Slater and Gordon has appointed some of Australia’s foremost employment lawyers to lead the firm’s 80-year-old industrial practice.

Phil Pasfield has been with Slater and Gordon since 2001 and brings almost 40 years’ experience to his new role as the National Industrial Practice Group Leader.

Meanwhile, Geoff Borenstein will join the firm from the Electrical Trades Union to lead Slater and Gordon’s Victorian industrial practice as a Senior Industrial Lawyer.

Slater and Gordon stalwart Mick Sayers has also been promoted to Principal Lawyer, boasting more than 20 years’ experience across the firm’s workers compensation, union and employment practices.

Acting Head of General Law, Ben Hardwick, said the trio would form the key leadership group that would guide Slater and Gordon’s industrial practice into the future.

“Slater and Gordon started its life as the firm for the Railways Union in 1935 and has helped shape the Australian industrial landscape throughout the 80 years since then,” Mr Hardwick said.

“Phil was admitted as a lawyer in 1978 and has been involved in a number of major industrial cases throughout his career, including the Constitutional challenge to the Workplace Relations Act in 2006 (Work Choices case). He also represented a number of unions before the Trade Union Royal Commission.

“Geoff is widely regarded as one of Victoria’s best union lawyers, with experience on both sides of the equation at industrial law firms and also within unions themselves.

“He has provided advice and acted for many major industrial disputes, including the recent Carlton United Breweries dispute. He has premier vision regarding the future of this space.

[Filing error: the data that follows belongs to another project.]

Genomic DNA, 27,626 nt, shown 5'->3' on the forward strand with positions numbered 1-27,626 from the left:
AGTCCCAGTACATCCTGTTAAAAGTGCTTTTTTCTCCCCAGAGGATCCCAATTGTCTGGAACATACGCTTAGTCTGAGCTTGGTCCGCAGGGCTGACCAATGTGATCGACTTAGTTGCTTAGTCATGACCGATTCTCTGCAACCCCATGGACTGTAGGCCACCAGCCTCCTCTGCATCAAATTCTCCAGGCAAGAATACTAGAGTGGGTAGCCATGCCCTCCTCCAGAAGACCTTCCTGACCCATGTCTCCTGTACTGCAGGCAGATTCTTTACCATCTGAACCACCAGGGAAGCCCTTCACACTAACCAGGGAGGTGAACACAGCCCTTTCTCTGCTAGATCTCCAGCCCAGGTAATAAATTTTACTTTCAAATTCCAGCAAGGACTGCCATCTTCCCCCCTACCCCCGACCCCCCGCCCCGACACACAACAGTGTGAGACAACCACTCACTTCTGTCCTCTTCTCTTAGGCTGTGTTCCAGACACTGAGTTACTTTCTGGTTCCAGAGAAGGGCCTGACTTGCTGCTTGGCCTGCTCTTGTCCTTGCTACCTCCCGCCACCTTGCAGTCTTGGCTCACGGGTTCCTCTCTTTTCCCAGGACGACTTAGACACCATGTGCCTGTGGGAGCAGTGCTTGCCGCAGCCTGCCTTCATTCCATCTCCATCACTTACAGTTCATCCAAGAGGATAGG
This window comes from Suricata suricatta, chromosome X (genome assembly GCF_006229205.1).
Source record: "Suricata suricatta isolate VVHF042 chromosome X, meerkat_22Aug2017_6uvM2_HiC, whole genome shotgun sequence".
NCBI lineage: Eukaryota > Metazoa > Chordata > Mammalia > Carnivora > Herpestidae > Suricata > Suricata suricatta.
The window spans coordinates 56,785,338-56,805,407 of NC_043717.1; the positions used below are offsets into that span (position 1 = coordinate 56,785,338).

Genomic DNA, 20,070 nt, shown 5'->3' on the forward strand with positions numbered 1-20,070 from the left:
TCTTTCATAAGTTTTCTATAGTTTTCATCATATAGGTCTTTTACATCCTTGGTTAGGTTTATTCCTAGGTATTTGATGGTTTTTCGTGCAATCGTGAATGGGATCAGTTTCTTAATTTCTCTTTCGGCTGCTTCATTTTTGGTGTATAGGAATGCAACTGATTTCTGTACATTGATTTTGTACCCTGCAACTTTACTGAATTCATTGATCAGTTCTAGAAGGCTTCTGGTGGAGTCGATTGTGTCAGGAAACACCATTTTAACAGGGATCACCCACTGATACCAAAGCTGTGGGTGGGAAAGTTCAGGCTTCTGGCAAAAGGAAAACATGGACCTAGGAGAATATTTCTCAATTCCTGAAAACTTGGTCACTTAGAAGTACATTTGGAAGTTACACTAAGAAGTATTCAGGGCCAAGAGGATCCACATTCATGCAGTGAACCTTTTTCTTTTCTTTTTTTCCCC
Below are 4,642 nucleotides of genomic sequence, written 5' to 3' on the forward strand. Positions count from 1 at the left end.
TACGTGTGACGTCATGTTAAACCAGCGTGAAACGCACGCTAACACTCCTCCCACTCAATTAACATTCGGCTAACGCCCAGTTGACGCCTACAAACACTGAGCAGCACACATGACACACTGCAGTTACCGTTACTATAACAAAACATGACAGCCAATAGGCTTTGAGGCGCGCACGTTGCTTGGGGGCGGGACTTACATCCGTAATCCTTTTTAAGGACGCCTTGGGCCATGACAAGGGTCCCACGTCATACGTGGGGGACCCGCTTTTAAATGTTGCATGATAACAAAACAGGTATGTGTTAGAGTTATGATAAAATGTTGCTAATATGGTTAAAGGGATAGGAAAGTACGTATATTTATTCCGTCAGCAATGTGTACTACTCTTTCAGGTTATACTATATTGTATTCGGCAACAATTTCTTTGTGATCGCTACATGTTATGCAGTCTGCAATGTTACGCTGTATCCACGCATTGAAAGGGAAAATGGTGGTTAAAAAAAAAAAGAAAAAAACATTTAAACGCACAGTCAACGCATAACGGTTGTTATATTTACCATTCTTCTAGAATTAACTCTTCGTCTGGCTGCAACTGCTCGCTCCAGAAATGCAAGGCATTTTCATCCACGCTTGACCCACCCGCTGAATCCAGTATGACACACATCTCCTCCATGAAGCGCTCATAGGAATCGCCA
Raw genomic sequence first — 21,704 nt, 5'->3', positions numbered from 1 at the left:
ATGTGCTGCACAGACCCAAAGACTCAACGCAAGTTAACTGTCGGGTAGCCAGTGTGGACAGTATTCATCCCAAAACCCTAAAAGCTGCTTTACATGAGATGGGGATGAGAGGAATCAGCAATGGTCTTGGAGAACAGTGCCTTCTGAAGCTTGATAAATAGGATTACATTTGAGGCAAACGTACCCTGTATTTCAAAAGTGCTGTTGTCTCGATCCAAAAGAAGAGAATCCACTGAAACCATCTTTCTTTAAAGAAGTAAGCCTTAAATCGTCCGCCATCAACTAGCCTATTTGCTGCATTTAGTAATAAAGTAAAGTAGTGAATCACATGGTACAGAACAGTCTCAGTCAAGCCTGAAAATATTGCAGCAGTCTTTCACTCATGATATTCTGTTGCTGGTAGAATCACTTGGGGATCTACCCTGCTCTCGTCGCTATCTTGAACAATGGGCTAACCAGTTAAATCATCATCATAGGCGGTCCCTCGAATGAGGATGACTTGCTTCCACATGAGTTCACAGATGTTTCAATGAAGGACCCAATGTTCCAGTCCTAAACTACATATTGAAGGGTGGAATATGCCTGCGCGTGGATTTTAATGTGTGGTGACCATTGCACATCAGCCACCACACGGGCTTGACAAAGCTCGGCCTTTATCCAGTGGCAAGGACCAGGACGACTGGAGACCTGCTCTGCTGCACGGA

“Our team are widely regarded as leaders in industrial law and the further appointments of lawyers of this calibre will ensure workers’ rights are protected and advanced for the next 80 years.”

Mr Borenstein welcomed his new role and said the appointment carries special historical significance for him and his family.

“My father, Herman Borenstein, joined Slater and Gordon in the early 70s and laid the foundations for the firm’s current industrial practice,” Mr Borenstein said.

“Now, 40 years later, I’m thrilled to be following in his footsteps by joining such a dedicated and experienced team.

“This is an important time for Australian workers and the accessibility of innovative and high quality legal services will play a crucial role in the protection of their rights into the future.”

Slater and Gordon Industrial Appointments

Phil Pasfield, National Industrial Practice Group Leader

Phil Pasfield is widely regarded as one of Australia’s leading industrial lawyers.

Based in Sydney, Phil has been practising as a lawyer for almost 40 years. He joined Slater and Gordon in 2001.

Phil has been involved in a number of major cases arising out of industrial disputation including:

  • The Constitutional challenge to the Workplace Relations Act (Work Choices Case)
  • Representing a number of unions before the Trade Union Royal Commission
  • The Hunter Valley Coal Mine Dispute

Geoff Borenstein, Practice Group Leader

Geoff Borenstein has been practising law for approximately 20 years and is widely regarded as one of Victoria’s best union lawyers.

Geoff has conducted legal proceedings and provided strategic legal advice in respect of many major industrial disputes, including the recent Carlton United Brewery dispute.

Geoff’s father, Herman Borenstein, joined the firm in the early 1970s and established Slater and Gordon’s current industrial practice. He went onto become (and still remains) one of Australia’s leading industrial barristers.

Mick Sayers, Principal Lawyer

Mick Sayers was admitted as a lawyer in 1994 and joined Slater and Gordon shortly thereafter.

He has extensive experience across workers' compensation and employment law. Most recently, he has been working closely with the CFMEU in Slater and Gordon’s union member services team.

Over the years, Mick has assisted thousands of CFMEU members and their families with a wide range of cases including working closely with families in the aftermath of workplace fatalities. He also defended the CFMEU and many of its officials and stewards during the first wave of ABCC prosecutions.